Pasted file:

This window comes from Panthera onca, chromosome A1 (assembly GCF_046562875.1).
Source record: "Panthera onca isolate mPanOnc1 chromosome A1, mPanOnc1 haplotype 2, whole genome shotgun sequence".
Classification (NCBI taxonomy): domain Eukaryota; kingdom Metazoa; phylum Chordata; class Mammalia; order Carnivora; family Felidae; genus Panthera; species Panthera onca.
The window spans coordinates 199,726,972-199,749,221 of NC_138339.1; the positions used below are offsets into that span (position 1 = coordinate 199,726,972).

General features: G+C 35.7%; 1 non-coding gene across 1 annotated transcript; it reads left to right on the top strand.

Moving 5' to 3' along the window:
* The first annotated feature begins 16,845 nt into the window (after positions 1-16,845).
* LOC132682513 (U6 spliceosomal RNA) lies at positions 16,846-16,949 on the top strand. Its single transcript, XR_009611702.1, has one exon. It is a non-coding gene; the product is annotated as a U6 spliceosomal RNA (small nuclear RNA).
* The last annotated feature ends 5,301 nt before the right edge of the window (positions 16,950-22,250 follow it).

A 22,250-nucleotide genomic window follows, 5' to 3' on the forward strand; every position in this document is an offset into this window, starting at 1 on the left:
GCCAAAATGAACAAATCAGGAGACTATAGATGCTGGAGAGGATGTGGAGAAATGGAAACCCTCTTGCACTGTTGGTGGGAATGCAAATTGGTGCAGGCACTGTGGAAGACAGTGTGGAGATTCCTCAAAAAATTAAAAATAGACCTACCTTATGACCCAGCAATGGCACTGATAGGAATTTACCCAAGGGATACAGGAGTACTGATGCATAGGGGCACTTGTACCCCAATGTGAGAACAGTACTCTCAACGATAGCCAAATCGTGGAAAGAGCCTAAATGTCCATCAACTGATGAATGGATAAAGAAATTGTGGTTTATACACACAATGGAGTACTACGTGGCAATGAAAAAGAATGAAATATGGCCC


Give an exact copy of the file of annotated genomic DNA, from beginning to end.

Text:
This window comes from Panthera onca, chromosome A1 (assembly GCF_046562875.1).
Source record: "Panthera onca isolate mPanOnc1 chromosome A1, mPanOnc1 haplotype 2, whole genome shotgun sequence".
Classification (NCBI taxonomy): domain Eukaryota; kingdom Metazoa; phylum Chordata; class Mammalia; order Carnivora; family Felidae; genus Panthera; species Panthera onca.
The window spans coordinates 199,726,972-199,749,221 of NC_138339.1; the positions used below are offsets into that span (position 1 = coordinate 199,726,972).

General features: G+C 35.7%; 1 non-coding gene across 1 annotated transcript; it reads left to right on the top strand.

Moving 5' to 3' along the window:
* The first annotated feature begins 16,845 nt into the window (after positions 1-16,845).
* LOC132682513 (U6 spliceosomal RNA) lies at positions 16,846-16,949 on the top strand. Its single transcript, XR_009611702.1, has one exon. It is a non-coding gene; the product is annotated as a U6 spliceosomal RNA (small nuclear RNA).
* The last annotated feature ends 5,301 nt before the right edge of the window (positions 16,950-22,250 follow it).

A 22,250-nucleotide genomic window follows, 5' to 3' on the forward strand; every position in this document is an offset into this window, starting at 1 on the left:
GCCAAAATGAACAAATCAGGAGACTATAGATGCTGGAGAGGATGTGGAGAAATGGAAACCCTCTTGCACTGTTGGTGGGAATGCAAATTGGTGCAGGCACTGTGGAAGACAGTGTGGAGATTCCTCAAAAAATTAAAAATAGACCTACCTTATGACCCAGCAATGGCACTGATAGGAATTTACCCAAGGGATACAGGAGTACTGATGCATAGGGGCACTTGTACCCCAATGTGAGAACAGTACTCTCAACGATAGCCAAATCGTGGAAAGAGCCTAAATGTCCATCAACTGATGAATGGATAAAGAAATTGTGGTTTATACACACAATGGAGTACTACGTGGCAATGAAAAAGAATGAAATATGGCCC